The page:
The problem is that with the proliferation of information online, it becomes easier and easier to steal ideas and not get caught. It also becomes harder and harder for students doing creative writing to know when they're taking an idea and putting their own unique spin on it and when they're stealing someone else's idea. It's a thin line students tread, and there are many pitfalls along the way. I don't have a quick fix for you; I don't have any easy answers. What I can give you is a quick guide on how not to end up accused of plagiarism or unethical academic practices.
Plagiarism is theft of intellectual property. Or more specifically, to plagiarize is "to commit literary theft : present as new and original an idea or product derived from an existing source." I took this definition from the Merriam-Webster Dictionary online. This is how I would cite my source:
"Plagiarize." Merriam-Webster Online. 2006. Merriam-Webster Dictionary. 25 Feb 2007
The Internet is Copyrighted
The internet may seem like a free-for-all of information and ideas, but it is not. The information on the internet belongs to website authors just like book and article authors, so you have to cite it. Here's an example that might bring this point home to you. If I write a book about how to conduct library research, I might have a personal website to promote it. On my website, I might have blurbs and excerpts for my works in progress. This lets my readers know what might be coming out and what books they might want to read of mine. That information is copyrighted. I wrote it, I own it, and if someone uses my idea or takes my writing from my excerpts and uses it in their writing, that's plagiarism.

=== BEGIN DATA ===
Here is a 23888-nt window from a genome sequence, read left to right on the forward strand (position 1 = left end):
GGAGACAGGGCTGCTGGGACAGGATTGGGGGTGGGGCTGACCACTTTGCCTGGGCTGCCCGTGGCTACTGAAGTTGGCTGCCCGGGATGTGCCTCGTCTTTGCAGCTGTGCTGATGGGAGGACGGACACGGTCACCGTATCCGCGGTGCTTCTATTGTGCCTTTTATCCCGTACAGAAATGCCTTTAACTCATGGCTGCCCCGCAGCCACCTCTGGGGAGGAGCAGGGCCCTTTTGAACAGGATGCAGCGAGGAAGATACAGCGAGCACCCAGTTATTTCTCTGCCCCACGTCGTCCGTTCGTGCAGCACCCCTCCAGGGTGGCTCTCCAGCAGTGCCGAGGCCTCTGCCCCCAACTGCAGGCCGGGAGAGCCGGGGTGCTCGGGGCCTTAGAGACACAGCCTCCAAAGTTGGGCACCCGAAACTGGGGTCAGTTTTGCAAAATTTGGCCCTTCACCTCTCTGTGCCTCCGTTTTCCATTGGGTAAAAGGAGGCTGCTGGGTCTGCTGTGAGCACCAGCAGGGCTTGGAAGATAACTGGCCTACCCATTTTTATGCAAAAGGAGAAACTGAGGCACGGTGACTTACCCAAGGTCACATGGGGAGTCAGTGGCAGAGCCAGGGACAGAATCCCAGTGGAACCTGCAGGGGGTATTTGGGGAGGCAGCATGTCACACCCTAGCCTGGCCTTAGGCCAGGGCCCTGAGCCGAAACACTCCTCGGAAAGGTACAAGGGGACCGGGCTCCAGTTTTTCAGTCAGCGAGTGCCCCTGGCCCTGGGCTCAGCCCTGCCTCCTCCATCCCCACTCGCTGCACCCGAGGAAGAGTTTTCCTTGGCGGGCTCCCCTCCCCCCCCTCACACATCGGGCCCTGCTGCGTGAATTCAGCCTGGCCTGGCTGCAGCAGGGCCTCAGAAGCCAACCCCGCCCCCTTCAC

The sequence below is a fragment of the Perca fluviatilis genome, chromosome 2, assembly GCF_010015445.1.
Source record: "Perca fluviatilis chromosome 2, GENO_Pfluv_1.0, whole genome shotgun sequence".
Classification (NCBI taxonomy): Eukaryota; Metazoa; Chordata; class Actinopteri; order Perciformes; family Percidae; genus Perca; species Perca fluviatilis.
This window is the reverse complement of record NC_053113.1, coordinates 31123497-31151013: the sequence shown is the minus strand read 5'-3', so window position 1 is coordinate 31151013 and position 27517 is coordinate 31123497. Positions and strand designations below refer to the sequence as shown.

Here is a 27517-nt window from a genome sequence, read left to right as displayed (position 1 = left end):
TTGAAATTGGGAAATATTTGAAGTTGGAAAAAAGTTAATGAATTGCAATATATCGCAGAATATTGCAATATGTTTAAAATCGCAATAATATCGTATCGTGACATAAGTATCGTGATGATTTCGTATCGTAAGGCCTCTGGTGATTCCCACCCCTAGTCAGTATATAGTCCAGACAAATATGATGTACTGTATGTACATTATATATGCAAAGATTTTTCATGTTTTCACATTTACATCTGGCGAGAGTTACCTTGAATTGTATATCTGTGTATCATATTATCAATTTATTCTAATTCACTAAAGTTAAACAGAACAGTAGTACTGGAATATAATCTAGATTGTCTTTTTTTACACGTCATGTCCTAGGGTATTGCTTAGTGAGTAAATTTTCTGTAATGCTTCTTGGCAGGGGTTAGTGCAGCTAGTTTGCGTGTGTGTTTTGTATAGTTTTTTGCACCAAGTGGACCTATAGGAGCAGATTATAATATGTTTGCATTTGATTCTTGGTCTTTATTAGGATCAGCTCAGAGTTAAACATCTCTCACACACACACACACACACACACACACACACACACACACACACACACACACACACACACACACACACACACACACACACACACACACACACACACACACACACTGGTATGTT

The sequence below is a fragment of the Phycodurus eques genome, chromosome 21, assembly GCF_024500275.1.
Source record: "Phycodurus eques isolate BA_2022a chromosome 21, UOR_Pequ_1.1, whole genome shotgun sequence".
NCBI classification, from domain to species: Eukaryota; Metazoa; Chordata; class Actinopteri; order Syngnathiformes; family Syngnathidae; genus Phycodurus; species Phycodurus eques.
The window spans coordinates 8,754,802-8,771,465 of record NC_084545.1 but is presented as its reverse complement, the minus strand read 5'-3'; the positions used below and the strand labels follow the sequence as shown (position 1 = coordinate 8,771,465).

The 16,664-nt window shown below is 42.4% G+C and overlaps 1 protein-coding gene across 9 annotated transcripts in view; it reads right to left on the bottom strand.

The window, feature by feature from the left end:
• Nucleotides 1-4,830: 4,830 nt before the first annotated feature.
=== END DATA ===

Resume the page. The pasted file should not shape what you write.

However, there is public information that you don't have to cite, such as historical dates. You can read a book or website about the Alamo and use the historical data found there, such as when the Alamo happened and who was involved. You don't have to cite that information if you use fact as a base for your term paper. What you do have to cite is if you use the book or website author's unique political theories to fuel your work. That information is owned by the author.
I'll be the first to admit there is a lot of gray area when it comes to citation, but if you're ever in doubt: cite. You can never get into hot water if you cite a source when you don't have to. You can get into some serious trouble if you don't cite when you should.
There are many ways to cite your sources. These ways are called citation styles. The style I used to cite my definition of plagiarism is the Modern Language Association (MLA) Style. Any citation style will work, but you should be consistent if you cite more than one source in your college papers. Also, many of your professors might require you to use a specific style. Many different websites exist that can assist you in citing sources, so I'll give you a few of my favorites:
- Purdue University’s OWL English Website (http://owl.english.purdue.edu/owl)
- Cornell University’s Guide to Bibliographic Citations (http://www.library.cornell.edu/olinuris/ref/bibcitations.html)
- Duke University’s Citation Guide (http://www.lib.duke.edu/libguide/cite/works_cited.htm)
All of these sites can give you a basic explanation of how to cite sources. If you don't have time to learn, but know you need to cite a source, you can take the quick and easy way out. I'd suggest using a citation generating program. My favorite is available free online.
- Citation Machine (http://citationmachine.net)
Citation Machine, and other programs like it, allows you to pick your preferred citation style, type in the information about the book, article, or web page you want to cite and it will generate a citation for you. None of these programs are perfect, so learning how to cite is well worth your time because many professors deduct points for incorrect citations. Knowing when a citation is incorrect and how to fix it can be a valuable tool during your tenure at the university.